Happy St. Pat's! For those who are planning to celebrate: our Joplin car crash attorneys want to draw your attention to a recent press release from the Missouri Highway Patrol. It's titled "Drive Sober or Get Pulled Over on St. Patrick's Day Weekend."
On March 16-18, the release says, the Patrol "will participate with other law enforcement agencies to arrest impaired drivers, and to help safeguard Missouri's roadways." Several troops statewide will participate in multiple checkpoints (where individual drivers are checked for sobriety) and DWI saturation patrols (where multiple offers saturate a targeted section of a roadway).
According to Missouri state law, drivers are required to submit to an alcohol test upon a police officer's request. When a driver refuses, his or her license is automatically revoked for one year. Currently, the penalties for a first-time conviction of drunk driving in Missouri are a 30-day driver's license suspension. After the 30-day suspension, a driver is eligible to get a 60-day restricted driving privilege. A driver is able to get a full driver's license once again after all reinstatement requirements are met. Aside from these legal consequences, even more severe repercussions can result from drunk driving accidents: namely, serious injuries and deaths.
Nationwide, there were nearly 10,250 people killed in 2010 because of alcohol-related traffic accidents. According to the National Highway Traffic Safety Administration (NHTSA), there was an increase in the number of truck and van drivers' involved in alcohol-related accidents from 2009 to 2010. These numbers demonstrate that the problem isn't getting any better. Although accidents caused by drunk drivers are completely preventable, hundreds of Missourians continue to die in these crashes every year.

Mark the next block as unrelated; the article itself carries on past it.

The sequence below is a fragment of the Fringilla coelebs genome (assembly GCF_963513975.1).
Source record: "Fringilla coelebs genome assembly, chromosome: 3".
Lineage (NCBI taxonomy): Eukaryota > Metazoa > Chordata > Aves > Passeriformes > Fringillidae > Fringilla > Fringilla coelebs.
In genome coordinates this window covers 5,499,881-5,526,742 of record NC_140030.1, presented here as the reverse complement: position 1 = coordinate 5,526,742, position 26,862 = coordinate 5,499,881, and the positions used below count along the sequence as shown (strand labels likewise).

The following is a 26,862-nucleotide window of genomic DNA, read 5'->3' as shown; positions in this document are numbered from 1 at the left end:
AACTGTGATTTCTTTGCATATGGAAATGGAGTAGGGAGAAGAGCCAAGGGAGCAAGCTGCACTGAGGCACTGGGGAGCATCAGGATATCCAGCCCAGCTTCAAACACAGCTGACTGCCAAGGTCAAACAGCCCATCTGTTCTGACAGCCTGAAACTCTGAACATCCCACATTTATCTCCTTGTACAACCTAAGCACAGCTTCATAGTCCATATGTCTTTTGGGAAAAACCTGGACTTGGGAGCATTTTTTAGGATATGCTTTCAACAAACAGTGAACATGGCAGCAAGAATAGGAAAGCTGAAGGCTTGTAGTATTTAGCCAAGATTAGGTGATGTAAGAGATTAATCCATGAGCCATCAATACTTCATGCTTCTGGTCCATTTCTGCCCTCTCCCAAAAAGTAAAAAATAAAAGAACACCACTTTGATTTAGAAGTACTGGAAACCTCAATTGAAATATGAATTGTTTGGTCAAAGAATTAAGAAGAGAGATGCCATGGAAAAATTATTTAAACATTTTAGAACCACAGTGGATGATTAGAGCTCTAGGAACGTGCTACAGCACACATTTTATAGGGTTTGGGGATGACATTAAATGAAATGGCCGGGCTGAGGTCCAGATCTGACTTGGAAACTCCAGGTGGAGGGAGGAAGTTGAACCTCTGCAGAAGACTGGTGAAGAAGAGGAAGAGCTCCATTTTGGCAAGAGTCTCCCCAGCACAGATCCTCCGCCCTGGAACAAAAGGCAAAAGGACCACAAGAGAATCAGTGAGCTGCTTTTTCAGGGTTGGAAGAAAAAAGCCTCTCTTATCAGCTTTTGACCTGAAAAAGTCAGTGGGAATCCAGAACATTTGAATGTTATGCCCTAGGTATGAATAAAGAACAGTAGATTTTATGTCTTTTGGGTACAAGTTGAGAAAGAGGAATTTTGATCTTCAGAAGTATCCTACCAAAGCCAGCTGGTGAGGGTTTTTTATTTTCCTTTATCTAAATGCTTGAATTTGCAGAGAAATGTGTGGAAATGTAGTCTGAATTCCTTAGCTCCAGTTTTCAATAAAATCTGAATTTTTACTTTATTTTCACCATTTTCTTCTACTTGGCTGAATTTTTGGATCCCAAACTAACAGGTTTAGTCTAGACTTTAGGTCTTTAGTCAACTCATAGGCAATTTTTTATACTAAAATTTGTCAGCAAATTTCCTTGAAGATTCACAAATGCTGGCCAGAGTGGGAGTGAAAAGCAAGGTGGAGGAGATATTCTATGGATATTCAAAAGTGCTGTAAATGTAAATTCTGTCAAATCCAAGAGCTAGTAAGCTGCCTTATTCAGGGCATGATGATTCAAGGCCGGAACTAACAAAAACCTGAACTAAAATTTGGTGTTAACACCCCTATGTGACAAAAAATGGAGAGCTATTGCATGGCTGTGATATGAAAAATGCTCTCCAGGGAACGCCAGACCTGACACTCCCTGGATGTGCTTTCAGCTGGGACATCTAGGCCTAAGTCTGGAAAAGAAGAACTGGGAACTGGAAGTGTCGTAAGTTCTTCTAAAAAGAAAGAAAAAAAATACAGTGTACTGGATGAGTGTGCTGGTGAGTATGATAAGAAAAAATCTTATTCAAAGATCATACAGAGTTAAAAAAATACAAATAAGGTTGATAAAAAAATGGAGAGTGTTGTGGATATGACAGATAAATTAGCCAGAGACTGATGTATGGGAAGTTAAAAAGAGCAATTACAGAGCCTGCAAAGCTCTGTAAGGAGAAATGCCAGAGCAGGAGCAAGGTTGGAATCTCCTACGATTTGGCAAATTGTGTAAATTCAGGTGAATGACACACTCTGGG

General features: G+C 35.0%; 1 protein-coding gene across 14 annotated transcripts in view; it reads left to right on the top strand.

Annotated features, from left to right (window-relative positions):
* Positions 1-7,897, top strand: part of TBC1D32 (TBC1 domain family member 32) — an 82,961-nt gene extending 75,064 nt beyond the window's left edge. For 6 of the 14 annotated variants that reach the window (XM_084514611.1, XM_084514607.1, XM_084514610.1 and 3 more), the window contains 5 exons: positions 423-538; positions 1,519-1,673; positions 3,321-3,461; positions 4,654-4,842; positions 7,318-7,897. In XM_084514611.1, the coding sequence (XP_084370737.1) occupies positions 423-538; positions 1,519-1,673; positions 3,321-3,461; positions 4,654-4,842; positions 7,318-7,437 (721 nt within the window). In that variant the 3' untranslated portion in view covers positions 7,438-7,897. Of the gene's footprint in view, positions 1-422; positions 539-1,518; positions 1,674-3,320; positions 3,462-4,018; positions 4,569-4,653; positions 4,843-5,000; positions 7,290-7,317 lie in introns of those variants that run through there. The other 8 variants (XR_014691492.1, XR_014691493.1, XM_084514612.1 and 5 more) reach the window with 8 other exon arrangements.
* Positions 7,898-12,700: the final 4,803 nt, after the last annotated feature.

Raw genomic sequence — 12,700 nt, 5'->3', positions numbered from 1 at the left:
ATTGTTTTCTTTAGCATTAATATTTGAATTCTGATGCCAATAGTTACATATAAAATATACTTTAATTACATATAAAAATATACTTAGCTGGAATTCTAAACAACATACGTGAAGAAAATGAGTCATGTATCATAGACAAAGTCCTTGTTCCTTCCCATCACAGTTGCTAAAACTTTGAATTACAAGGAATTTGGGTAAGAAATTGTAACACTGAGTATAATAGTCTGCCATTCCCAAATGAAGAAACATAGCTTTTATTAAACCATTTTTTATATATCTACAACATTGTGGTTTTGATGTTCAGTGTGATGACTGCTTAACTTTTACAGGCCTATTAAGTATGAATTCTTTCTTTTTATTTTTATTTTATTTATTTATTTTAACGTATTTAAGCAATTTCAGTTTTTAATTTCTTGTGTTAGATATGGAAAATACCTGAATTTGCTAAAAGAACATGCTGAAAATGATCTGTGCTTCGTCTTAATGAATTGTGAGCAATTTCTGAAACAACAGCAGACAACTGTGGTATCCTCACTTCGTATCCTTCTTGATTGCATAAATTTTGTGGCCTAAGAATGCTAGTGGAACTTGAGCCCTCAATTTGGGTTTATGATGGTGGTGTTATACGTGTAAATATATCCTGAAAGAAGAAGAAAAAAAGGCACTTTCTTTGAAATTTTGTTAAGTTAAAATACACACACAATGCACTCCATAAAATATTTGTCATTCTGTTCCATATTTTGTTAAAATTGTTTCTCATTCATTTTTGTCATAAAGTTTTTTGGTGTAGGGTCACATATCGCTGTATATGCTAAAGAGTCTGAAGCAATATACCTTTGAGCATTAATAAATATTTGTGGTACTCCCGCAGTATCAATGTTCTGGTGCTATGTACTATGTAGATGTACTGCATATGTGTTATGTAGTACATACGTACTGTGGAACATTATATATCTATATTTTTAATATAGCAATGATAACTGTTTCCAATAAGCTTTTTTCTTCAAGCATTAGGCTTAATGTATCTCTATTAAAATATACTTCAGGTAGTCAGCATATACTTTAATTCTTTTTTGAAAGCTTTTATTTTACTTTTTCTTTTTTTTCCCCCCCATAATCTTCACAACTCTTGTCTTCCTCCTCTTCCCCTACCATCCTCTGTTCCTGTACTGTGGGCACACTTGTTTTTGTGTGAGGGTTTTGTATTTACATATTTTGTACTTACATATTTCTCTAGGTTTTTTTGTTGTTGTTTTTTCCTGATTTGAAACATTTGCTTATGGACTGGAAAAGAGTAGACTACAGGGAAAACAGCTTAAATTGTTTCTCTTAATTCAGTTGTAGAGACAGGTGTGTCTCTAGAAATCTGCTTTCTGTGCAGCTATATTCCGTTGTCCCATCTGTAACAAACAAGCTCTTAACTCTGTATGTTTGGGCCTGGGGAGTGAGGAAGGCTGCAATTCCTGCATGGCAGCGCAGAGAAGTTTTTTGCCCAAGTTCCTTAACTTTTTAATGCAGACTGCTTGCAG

Indeed, in 2011, 30% of fatal Missouri accidents involved drunk driving as a contributing factor. Statewide, there were 220 people killed and another 916 seriously injured in 2011 traffic accidents that involved a drunk driver.
• Choose a driver who can make a realistic, firm agreement not to drink. A sober driver should always be someone who has NO ALCOHOL to drink, not whoever in your group has had the least to drink.
• Your body needs at least an hour to eliminate one drink from its system: thus, the more drinks you have, the longer it takes for you to sober up. If you're planning on driving home, stop drinking and allow enough time for your body to let all of the drinks that you've had to exit your system.
• Consider talking alternative transportation. Call a sober friend, call a taxi, take public transportation, walk, stay at a friend's house, or get a hotel.
If you or someone you love has been injured in a Missouri car accident with a drunk driver, call the Joplin personal injury lawyers at Aaron Sachs & Associates for a free initial consultation: you can reach our office at 1-888-777-AUTO.
More Blog Entries:
Hour-Long Police Chase Leads to Accident, DWI Arrest in Downtown Springfield, Missouri; Missouri Personal Injury Lawyer Blog, February 16, 2012
Missouri Court of Appeals Allows Suppression of Text Message Records in DWI Hit and Run Case; Missouri Personal Injury Lawyer Blog, January 26, 2012